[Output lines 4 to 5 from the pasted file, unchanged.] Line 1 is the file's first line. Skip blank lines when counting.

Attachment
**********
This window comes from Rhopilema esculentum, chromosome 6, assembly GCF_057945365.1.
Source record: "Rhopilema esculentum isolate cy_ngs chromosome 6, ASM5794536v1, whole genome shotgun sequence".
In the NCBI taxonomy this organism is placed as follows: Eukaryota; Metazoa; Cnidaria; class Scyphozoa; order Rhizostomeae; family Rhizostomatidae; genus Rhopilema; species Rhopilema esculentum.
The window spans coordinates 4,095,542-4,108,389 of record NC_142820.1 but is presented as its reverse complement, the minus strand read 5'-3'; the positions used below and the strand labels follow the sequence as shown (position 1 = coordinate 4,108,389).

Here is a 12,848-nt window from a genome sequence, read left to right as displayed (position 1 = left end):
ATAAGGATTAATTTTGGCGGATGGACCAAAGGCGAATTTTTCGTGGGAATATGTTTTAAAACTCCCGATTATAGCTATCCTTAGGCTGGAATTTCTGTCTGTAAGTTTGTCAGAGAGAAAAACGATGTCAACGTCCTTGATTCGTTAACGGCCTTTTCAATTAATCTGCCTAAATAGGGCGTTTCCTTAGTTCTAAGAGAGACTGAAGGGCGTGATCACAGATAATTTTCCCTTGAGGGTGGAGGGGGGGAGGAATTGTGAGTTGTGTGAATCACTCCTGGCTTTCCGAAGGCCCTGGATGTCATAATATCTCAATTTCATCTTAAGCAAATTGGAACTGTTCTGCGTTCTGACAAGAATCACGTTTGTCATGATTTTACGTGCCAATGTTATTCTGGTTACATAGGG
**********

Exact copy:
The window spans coordinates 4,095,542-4,108,389 of record NC_142820.1 but is presented as its reverse complement, the minus strand read 5'-3'; the positions used below and the strand labels follow the sequence as shown (position 1 = coordinate 4,108,389).

Here is a 12,848-nt window from a genome sequence, read left to right as displayed (position 1 = left end):